The most important reason for the firings was probably the rift between the Air Force leadership and Robert Gates. Gates has repeatedly criticized the Air Force (rarely by name, but no one was fooled) for what he called “next-war-itis,” the tendency to push for its weapons program over immediate war needs. Gates was annoyed by the Air Force’ s reluctance to go full speed in getting UAVs, particularly Predators, to the field, even while it tried to gain control of all US military UAVs; by its inability to accept stopping F-22 production at 183 and end-runs to Congress to get funding for more; and by its overall lack of team spirit.

This goes to wider schism in the Pentagon and really, in the country. On one side you have people like Gates who want to transform the military to fight counter-insurgencies. On the other side, you have the services’ leadership, especially the Air Force’s, who understand that a military transformed to that end makes them an adjunct in fighting our wars, not its primary instrument. The Air Force’s view essentially is that the US military should not get away from its strengths – technology over manpower, standoff strikes versus population management. Gates would answer that there aren’t enough possible conventional wars to justify the Air Force’s agenda. Military analysts have mostly cheered Gates on this front and will likely support the firings for the same reason.

A pox on both your houses, I say. It’s true that the Air Force and Team Big War ignore the dearth of conventional enemies and want to make China into a vessel for all their procurement dreams. But Team Counter-Insurgency is too eager to use the military to fight a series of unnecessary wars, and they overstate our ability to win them.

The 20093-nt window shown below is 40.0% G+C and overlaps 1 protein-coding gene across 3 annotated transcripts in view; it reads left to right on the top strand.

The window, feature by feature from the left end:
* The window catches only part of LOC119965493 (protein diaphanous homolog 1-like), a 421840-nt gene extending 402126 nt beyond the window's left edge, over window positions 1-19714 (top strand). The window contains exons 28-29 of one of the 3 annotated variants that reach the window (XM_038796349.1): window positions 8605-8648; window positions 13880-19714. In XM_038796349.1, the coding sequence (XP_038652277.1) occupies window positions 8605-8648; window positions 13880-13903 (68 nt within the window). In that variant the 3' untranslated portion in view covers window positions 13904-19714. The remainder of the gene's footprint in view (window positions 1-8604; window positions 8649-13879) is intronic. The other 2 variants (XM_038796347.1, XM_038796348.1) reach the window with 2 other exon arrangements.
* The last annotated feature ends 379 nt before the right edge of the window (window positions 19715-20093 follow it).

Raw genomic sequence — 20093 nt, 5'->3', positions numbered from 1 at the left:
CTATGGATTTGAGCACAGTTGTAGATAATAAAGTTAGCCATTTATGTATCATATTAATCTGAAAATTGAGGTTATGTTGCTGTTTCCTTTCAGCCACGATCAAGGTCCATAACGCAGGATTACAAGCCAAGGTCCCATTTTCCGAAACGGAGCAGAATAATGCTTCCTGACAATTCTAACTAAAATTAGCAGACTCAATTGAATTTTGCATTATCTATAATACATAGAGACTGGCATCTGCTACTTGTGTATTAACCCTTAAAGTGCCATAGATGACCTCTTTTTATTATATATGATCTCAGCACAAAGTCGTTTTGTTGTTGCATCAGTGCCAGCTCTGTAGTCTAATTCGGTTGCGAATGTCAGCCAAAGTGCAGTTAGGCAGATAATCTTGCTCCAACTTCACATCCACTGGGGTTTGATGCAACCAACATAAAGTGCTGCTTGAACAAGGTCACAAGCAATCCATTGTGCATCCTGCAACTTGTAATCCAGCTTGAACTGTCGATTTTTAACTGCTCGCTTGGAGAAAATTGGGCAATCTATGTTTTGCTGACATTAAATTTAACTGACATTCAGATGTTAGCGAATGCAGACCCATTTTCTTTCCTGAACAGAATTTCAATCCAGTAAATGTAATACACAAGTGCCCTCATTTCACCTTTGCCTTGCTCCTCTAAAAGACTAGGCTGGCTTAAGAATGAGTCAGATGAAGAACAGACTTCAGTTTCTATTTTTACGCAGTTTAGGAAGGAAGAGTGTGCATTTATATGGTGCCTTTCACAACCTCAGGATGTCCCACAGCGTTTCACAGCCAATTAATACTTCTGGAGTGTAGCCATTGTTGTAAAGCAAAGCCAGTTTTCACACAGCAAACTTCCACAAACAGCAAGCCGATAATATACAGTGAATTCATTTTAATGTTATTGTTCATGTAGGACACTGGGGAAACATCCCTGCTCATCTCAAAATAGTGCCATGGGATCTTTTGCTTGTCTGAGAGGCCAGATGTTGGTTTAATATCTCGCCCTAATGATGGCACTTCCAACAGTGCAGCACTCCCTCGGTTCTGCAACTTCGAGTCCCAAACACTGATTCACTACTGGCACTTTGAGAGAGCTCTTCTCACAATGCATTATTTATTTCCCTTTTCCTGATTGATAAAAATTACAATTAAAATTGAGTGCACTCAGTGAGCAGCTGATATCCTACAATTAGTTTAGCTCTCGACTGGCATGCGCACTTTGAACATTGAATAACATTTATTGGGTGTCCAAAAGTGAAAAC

One thing Gates should consider is selecting a non-fighter general to run the Air Force. The Air Force has been run by fighter pilots since the late 1970s, more or less, when they wrested control of their organization from bomber pilots. If Gates wants to change the Air Force, he might look for a leader from one of the Air Force’s other sub-communities, who may share his frustrations.

Fusion Centers in Search of a Problem

Via Secrecy News: “There is, more often than not, insufficient purely ‘terrorist’ activity to support a multi-jurisdictional and multi-governmental level fusion center that exclusively processes terrorist activity.” This is from a Naval Postgraduate School master’s thesis entitled: “An Examination of State and Local Fusion Centers and Data Collection Methods.”

Though they arose to counter the terrorism threat, “fusion centers” will seek out other things to do. Programs like these are born of slogans - “connect the dots” - “information sharing” - rather than sound security thinking. In a TechKnowledge piece last year titled, “Fusion Centers: Leave ‘Em to the States,” I juxtaposed the active fusion center in Massachusetts with the hair-on-fire overreaction of the Boston Police to a guerrilla marketing campaign featuring stylized Lite-Brites.